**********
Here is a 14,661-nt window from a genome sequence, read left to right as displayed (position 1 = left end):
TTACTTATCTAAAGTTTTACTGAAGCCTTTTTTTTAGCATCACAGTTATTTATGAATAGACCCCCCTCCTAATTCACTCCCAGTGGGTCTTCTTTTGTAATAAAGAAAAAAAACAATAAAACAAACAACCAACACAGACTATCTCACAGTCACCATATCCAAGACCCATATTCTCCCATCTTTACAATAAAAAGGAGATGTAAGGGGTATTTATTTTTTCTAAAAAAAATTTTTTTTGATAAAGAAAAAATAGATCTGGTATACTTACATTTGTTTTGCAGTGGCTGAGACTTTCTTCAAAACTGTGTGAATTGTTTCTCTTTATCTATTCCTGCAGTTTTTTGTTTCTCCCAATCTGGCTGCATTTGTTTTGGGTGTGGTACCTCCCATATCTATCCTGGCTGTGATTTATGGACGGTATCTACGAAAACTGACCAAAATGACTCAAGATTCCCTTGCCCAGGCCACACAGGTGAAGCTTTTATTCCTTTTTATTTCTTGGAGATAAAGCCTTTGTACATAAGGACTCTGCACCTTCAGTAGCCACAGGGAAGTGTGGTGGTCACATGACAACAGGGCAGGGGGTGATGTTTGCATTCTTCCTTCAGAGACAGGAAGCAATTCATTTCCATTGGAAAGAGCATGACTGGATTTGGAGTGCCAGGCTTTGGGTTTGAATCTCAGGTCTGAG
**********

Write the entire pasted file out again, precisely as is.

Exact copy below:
Here is a 14,661-nt window from a genome sequence, read left to right as displayed (position 1 = left end):
TTACTTATCTAAAGTTTTACTGAAGCCTTTTTTTTAGCATCACAGTTATTTATGAATAGACCCCCCTCCTAATTCACTCCCAGTGGGTCTTCTTTTGTAATAAAGAAAAAAAACAATAAAACAAACAACCAACACAGACTATCTCACAGTCACCATATCCAAGACCCATATTCTCCCATCTTTACAATAAAAAGGAGATGTAAGGGGTATTTATTTTTTCTAAAAAAAATTTTTTTTGATAAAGAAAAAATAGATCTGGTATACTTACATTTGTTTTGCAGTGGCTGAGACTTTCTTCAAAACTGTGTGAATTGTTTCTCTTTATCTATTCCTGCAGTTTTTTGTTTCTCCCAATCTGGCTGCATTTGTTTTGGGTGTGGTACCTCCCATATCTATCCTGGCTGTGATTTATGGACGGTATCTACGAAAACTGACCAAAATGACTCAAGATTCCCTTGCCCAGGCCACACAGGTGAAGCTTTTATTCCTTTTTATTTCTTGGAGATAAAGCCTTTGTACATAAGGACTCTGCACCTTCAGTAGCCACAGGGAAGTGTGGTGGTCACATGACAACAGGGCAGGGGGTGATGTTTGCATTCTTCCTTCAGAGACAGGAAGCAATTCATTTCCATTGGAAAGAGCATGACTGGATTTGGAGTGCCAGGCTTTGGGTTTGAATCTCAGGTCTGAG